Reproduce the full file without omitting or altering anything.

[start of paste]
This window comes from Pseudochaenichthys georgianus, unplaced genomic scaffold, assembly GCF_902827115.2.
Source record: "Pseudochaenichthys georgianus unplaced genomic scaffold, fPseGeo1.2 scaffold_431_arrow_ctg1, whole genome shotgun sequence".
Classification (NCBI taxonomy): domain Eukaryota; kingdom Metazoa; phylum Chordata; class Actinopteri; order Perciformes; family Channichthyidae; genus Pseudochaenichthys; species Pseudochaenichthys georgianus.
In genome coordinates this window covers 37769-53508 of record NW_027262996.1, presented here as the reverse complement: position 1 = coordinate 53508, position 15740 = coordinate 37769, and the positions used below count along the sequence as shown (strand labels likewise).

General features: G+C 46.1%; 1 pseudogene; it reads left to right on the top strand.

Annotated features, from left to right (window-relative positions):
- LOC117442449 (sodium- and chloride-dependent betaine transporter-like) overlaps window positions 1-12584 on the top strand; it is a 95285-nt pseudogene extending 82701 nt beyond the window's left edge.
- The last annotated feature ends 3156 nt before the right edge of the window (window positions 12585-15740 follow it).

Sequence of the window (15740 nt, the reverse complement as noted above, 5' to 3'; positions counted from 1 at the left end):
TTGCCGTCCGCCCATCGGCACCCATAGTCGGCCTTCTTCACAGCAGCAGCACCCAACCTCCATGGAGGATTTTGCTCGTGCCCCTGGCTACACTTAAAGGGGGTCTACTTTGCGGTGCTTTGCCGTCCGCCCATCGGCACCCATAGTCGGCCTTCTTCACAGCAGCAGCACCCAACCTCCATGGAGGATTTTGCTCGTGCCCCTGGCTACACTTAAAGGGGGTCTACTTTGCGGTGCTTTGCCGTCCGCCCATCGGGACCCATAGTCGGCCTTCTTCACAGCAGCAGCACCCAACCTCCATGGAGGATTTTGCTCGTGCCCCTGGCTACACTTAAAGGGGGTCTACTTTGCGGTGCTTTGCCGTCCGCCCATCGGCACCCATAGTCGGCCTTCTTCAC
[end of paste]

This window comes from Pseudochaenichthys georgianus, unplaced genomic scaffold, assembly GCF_902827115.2.
Source record: "Pseudochaenichthys georgianus unplaced genomic scaffold, fPseGeo1.2 scaffold_431_arrow_ctg1, whole genome shotgun sequence".
Classification (NCBI taxonomy): domain Eukaryota; kingdom Metazoa; phylum Chordata; class Actinopteri; order Perciformes; family Channichthyidae; genus Pseudochaenichthys; species Pseudochaenichthys georgianus.
In genome coordinates this window covers 37769-53508 of record NW_027262996.1, presented here as the reverse complement: position 1 = coordinate 53508, position 15740 = coordinate 37769, and the positions used below count along the sequence as shown (strand labels likewise).

General features: G+C 46.1%; 1 pseudogene; it reads left to right on the top strand.

Annotated features, from left to right (window-relative positions):
- LOC117442449 (sodium- and chloride-dependent betaine transporter-like) overlaps window positions 1-12584 on the top strand; it is a 95285-nt pseudogene extending 82701 nt beyond the window's left edge.
- The last annotated feature ends 3156 nt before the right edge of the window (window positions 12585-15740 follow it).

Sequence of the window (15740 nt, the reverse complement as noted above, 5' to 3'; positions counted from 1 at the left end):
TTGCCGTCCGCCCATCGGCACCCATAGTCGGCCTTCTTCACAGCAGCAGCACCCAACCTCCATGGAGGATTTTGCTCGTGCCCCTGGCTACACTTAAAGGGGGTCTACTTTGCGGTGCTTTGCCGTCCGCCCATCGGCACCCATAGTCGGCCTTCTTCACAGCAGCAGCACCCAACCTCCATGGAGGATTTTGCTCGTGCCCCTGGCTACACTTAAAGGGGGTCTACTTTGCGGTGCTTTGCCGTCCGCCCATCGGGACCCATAGTCGGCCTTCTTCACAGCAGCAGCACCCAACCTCCATGGAGGATTTTGCTCGTGCCCCTGGCTACACTTAAAGGGGGTCTACTTTGCGGTGCTTTGCCGTCCGCCCATCGGCACCCATAGTCGGCCTTCTTCAC